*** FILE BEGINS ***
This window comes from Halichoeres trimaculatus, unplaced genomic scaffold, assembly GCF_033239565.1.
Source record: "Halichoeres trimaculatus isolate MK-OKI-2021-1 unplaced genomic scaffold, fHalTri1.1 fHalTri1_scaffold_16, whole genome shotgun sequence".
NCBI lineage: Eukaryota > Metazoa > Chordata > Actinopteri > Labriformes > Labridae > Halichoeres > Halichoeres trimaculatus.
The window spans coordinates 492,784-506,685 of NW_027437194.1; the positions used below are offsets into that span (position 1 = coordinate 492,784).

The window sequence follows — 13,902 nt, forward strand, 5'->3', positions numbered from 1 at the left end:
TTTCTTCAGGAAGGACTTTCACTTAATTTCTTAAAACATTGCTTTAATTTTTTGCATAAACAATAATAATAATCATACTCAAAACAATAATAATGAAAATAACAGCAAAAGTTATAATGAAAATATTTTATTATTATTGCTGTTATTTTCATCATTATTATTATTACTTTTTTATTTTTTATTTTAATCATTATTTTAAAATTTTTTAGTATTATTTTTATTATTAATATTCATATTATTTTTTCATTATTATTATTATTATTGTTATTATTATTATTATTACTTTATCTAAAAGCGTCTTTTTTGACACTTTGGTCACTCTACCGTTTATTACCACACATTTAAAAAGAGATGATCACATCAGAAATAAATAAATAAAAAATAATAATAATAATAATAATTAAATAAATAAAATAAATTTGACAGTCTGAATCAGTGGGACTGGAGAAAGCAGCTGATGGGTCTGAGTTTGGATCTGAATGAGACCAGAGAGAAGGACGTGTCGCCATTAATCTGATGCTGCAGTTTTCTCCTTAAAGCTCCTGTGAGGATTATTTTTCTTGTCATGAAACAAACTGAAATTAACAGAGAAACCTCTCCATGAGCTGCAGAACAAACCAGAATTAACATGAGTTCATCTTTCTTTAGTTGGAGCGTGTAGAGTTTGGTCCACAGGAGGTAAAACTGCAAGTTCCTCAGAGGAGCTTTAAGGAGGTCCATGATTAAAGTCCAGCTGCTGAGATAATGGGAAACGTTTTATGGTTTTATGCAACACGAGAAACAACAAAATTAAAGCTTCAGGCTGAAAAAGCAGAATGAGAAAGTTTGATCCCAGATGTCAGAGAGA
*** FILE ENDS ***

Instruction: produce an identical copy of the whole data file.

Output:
This window comes from Halichoeres trimaculatus, unplaced genomic scaffold, assembly GCF_033239565.1.
Source record: "Halichoeres trimaculatus isolate MK-OKI-2021-1 unplaced genomic scaffold, fHalTri1.1 fHalTri1_scaffold_16, whole genome shotgun sequence".
NCBI lineage: Eukaryota > Metazoa > Chordata > Actinopteri > Labriformes > Labridae > Halichoeres > Halichoeres trimaculatus.
The window spans coordinates 492,784-506,685 of NW_027437194.1; the positions used below are offsets into that span (position 1 = coordinate 492,784).

The window sequence follows — 13,902 nt, forward strand, 5'->3', positions numbered from 1 at the left end:
TTTCTTCAGGAAGGACTTTCACTTAATTTCTTAAAACATTGCTTTAATTTTTTGCATAAACAATAATAATAATCATACTCAAAACAATAATAATGAAAATAACAGCAAAAGTTATAATGAAAATATTTTATTATTATTGCTGTTATTTTCATCATTATTATTATTACTTTTTTATTTTTTATTTTAATCATTATTTTAAAATTTTTTAGTATTATTTTTATTATTAATATTCATATTATTTTTTCATTATTATTATTATTATTGTTATTATTATTATTATTACTTTATCTAAAAGCGTCTTTTTTGACACTTTGGTCACTCTACCGTTTATTACCACACATTTAAAAAGAGATGATCACATCAGAAATAAATAAATAAAAAATAATAATAATAATAATAATTAAATAAATAAAATAAATTTGACAGTCTGAATCAGTGGGACTGGAGAAAGCAGCTGATGGGTCTGAGTTTGGATCTGAATGAGACCAGAGAGAAGGACGTGTCGCCATTAATCTGATGCTGCAGTTTTCTCCTTAAAGCTCCTGTGAGGATTATTTTTCTTGTCATGAAACAAACTGAAATTAACAGAGAAACCTCTCCATGAGCTGCAGAACAAACCAGAATTAACATGAGTTCATCTTTCTTTAGTTGGAGCGTGTAGAGTTTGGTCCACAGGAGGTAAAACTGCAAGTTCCTCAGAGGAGCTTTAAGGAGGTCCATGATTAAAGTCCAGCTGCTGAGATAATGGGAAACGTTTTATGGTTTTATGCAACACGAGAAACAACAAAATTAAAGCTTCAGGCTGAAAAAGCAGAATGAGAAAGTTTGATCCCAGATGTCAGAGAGA